Their experiments indicate that subjects who watched a video depicting a person learning a motor skill would engage their neural systems for movement planning and control, and that the subjects would construct a neural representation of the mechanical requirements of the task.
"A powerful new idea in neuroscience links motor control with action observation," wrote Mattar and Gribble. "When we observe the actions of others, we activate the same neural circuitry responsible for planning and executing our own actions." In their experiments, the researchers tested "the intriguing possibility that such a system linking observation and action could facilitate motor learning."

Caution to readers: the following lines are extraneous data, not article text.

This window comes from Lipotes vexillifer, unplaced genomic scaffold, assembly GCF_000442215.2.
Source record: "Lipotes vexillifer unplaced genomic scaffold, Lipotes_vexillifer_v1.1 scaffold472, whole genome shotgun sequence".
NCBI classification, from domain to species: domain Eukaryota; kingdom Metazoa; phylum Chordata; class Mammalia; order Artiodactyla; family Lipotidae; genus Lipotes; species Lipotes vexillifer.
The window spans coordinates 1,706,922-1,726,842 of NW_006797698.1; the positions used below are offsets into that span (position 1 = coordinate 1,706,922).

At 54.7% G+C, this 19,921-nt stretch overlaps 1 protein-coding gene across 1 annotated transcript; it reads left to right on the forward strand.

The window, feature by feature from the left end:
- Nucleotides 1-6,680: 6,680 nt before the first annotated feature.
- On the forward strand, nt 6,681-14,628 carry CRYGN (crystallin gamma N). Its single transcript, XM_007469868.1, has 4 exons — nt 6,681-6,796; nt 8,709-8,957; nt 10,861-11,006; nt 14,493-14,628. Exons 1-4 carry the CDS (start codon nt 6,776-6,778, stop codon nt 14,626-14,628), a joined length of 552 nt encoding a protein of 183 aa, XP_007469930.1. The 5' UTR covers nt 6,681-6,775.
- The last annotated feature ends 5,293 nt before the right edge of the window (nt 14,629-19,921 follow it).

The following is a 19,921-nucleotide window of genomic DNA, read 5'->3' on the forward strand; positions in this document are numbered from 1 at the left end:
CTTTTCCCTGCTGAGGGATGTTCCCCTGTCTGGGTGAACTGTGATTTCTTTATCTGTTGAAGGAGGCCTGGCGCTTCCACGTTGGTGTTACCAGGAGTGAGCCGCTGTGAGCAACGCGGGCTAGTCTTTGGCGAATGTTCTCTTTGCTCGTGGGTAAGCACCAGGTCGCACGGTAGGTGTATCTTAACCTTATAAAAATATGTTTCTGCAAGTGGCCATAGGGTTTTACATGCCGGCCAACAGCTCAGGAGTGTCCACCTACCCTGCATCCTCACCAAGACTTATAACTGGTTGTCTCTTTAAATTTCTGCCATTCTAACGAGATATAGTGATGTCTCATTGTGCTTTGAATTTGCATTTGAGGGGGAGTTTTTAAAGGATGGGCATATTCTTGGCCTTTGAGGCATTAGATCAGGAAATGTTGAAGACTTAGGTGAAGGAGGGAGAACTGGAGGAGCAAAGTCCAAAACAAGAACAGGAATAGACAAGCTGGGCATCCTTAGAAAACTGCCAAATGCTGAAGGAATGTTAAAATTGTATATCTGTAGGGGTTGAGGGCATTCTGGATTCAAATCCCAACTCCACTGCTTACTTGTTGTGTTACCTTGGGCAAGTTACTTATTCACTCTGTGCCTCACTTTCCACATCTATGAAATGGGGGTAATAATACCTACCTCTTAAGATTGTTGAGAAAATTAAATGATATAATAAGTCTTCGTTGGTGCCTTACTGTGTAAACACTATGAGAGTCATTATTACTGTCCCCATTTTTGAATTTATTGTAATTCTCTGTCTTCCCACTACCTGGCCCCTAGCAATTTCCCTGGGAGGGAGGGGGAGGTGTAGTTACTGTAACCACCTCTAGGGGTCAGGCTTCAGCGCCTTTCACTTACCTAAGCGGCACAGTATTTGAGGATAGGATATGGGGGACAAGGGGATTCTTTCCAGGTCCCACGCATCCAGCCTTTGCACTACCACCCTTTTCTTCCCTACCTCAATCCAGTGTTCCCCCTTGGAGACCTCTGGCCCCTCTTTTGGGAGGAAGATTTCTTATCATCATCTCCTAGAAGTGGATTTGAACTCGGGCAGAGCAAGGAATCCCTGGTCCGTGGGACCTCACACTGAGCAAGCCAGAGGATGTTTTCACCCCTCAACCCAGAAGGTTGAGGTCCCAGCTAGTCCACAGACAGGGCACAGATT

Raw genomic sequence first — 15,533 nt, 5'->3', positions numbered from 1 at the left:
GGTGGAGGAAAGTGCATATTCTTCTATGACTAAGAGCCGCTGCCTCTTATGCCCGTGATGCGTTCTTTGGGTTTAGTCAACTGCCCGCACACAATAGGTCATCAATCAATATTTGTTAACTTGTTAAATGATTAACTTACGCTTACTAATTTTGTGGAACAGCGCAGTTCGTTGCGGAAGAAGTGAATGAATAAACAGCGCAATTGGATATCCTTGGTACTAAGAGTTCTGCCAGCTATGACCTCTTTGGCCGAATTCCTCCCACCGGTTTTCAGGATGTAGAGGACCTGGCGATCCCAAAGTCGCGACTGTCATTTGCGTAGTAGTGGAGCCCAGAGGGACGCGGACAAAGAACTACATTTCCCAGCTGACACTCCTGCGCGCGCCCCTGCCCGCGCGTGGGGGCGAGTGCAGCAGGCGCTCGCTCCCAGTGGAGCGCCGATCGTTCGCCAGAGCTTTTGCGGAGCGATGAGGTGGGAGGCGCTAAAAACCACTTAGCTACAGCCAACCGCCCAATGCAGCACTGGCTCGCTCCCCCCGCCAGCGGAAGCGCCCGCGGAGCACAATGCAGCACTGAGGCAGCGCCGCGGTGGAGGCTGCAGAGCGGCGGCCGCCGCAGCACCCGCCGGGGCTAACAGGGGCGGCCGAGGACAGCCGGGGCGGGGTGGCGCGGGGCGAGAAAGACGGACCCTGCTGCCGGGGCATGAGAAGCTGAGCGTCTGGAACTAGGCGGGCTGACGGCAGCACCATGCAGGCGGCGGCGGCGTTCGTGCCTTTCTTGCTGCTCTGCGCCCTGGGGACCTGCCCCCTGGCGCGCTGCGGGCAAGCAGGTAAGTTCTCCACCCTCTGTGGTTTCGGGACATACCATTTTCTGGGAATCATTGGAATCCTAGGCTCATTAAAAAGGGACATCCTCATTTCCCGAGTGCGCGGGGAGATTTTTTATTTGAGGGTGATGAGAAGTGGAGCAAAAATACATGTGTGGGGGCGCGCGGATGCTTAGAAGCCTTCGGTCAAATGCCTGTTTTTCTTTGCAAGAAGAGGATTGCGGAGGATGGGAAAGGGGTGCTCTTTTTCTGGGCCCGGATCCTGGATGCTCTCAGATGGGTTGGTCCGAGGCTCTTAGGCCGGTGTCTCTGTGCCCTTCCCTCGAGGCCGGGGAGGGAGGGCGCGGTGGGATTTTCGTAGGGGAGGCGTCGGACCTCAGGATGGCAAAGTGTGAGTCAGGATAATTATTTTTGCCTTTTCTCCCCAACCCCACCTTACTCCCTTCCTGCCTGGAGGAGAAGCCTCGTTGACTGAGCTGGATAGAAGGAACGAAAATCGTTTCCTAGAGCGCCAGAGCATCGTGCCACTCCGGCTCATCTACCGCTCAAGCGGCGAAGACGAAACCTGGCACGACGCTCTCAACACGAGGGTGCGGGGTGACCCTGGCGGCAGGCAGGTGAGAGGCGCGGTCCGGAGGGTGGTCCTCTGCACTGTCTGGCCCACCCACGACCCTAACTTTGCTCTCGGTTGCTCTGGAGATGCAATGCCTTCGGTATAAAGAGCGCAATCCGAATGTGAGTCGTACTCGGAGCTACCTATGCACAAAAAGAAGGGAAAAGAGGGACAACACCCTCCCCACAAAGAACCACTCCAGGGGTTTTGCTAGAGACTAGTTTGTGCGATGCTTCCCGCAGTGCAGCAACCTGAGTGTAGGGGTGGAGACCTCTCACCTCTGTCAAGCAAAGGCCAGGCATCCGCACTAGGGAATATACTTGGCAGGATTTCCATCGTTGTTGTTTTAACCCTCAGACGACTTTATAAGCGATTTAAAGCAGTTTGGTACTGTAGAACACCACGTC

In the experiments, the researchers asked subjects to move a handle that was part of a robotic device to guide an on-screen cursor to targets. They then divided the subjects into groups who watched videos of a person learning to operate the device when the handle was subject to either a clockwise or counterclockwise force field. A third group was simply asked to rest and watch nothing. The subjects were not told about the forces or their roles in the experiment.
The researchers found that, compared to subjects who watched nothing, those who observed the video of the "clockwise force field" learning performed significantly better when they themselves had to operate the device under a clockwise force. Importantly, those who had watched the "counterclockwise force field" video performed worse than those who watched nothing.